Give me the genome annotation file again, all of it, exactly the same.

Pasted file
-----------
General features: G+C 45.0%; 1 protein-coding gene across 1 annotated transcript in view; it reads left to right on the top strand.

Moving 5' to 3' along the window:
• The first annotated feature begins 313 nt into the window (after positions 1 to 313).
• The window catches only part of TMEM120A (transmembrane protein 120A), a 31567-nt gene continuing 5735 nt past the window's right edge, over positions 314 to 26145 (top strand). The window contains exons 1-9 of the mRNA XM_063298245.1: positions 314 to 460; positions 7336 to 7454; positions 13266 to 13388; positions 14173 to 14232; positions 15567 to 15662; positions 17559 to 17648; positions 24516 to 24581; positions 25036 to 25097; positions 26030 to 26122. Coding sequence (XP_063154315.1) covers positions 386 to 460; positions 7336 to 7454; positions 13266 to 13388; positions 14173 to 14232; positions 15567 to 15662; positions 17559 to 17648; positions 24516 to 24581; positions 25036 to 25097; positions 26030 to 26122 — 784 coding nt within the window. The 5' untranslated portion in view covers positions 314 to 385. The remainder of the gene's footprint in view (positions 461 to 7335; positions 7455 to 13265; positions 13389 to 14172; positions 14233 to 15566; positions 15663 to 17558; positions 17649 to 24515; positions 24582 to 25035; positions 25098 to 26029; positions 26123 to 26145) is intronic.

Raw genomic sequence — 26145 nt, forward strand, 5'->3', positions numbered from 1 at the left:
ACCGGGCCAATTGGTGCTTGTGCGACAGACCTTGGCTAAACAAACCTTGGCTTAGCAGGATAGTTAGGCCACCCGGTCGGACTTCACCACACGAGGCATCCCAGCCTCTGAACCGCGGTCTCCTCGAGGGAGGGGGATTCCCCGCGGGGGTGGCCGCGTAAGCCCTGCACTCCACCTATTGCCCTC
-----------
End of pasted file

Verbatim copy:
General features: G+C 45.0%; 1 protein-coding gene across 1 annotated transcript in view; it reads left to right on the top strand.

Moving 5' to 3' along the window:
• The first annotated feature begins 313 nt into the window (after positions 1 to 313).
• The window catches only part of TMEM120A (transmembrane protein 120A), a 31567-nt gene continuing 5735 nt past the window's right edge, over positions 314 to 26145 (top strand). The window contains exons 1-9 of the mRNA XM_063298245.1: positions 314 to 460; positions 7336 to 7454; positions 13266 to 13388; positions 14173 to 14232; positions 15567 to 15662; positions 17559 to 17648; positions 24516 to 24581; positions 25036 to 25097; positions 26030 to 26122. Coding sequence (XP_063154315.1) covers positions 386 to 460; positions 7336 to 7454; positions 13266 to 13388; positions 14173 to 14232; positions 15567 to 15662; positions 17559 to 17648; positions 24516 to 24581; positions 25036 to 25097; positions 26030 to 26122 — 784 coding nt within the window. The 5' untranslated portion in view covers positions 314 to 385. The remainder of the gene's footprint in view (positions 461 to 7335; positions 7455 to 13265; positions 13389 to 14172; positions 14233 to 15566; positions 15663 to 17558; positions 17649 to 24515; positions 24582 to 25035; positions 25098 to 26029; positions 26123 to 26145) is intronic.

Raw genomic sequence — 26145 nt, forward strand, 5'->3', positions numbered from 1 at the left:
ACCGGGCCAATTGGTGCTTGTGCGACAGACCTTGGCTAAACAAACCTTGGCTTAGCAGGATAGTTAGGCCACCCGGTCGGACTTCACCACACGAGGCATCCCAGCCTCTGAACCGCGGTCTCCTCGAGGGAGGGGGATTCCCCGCGGGGGTGGCCGCGTAAGCCCTGCACTCCACCTATTGCCCTC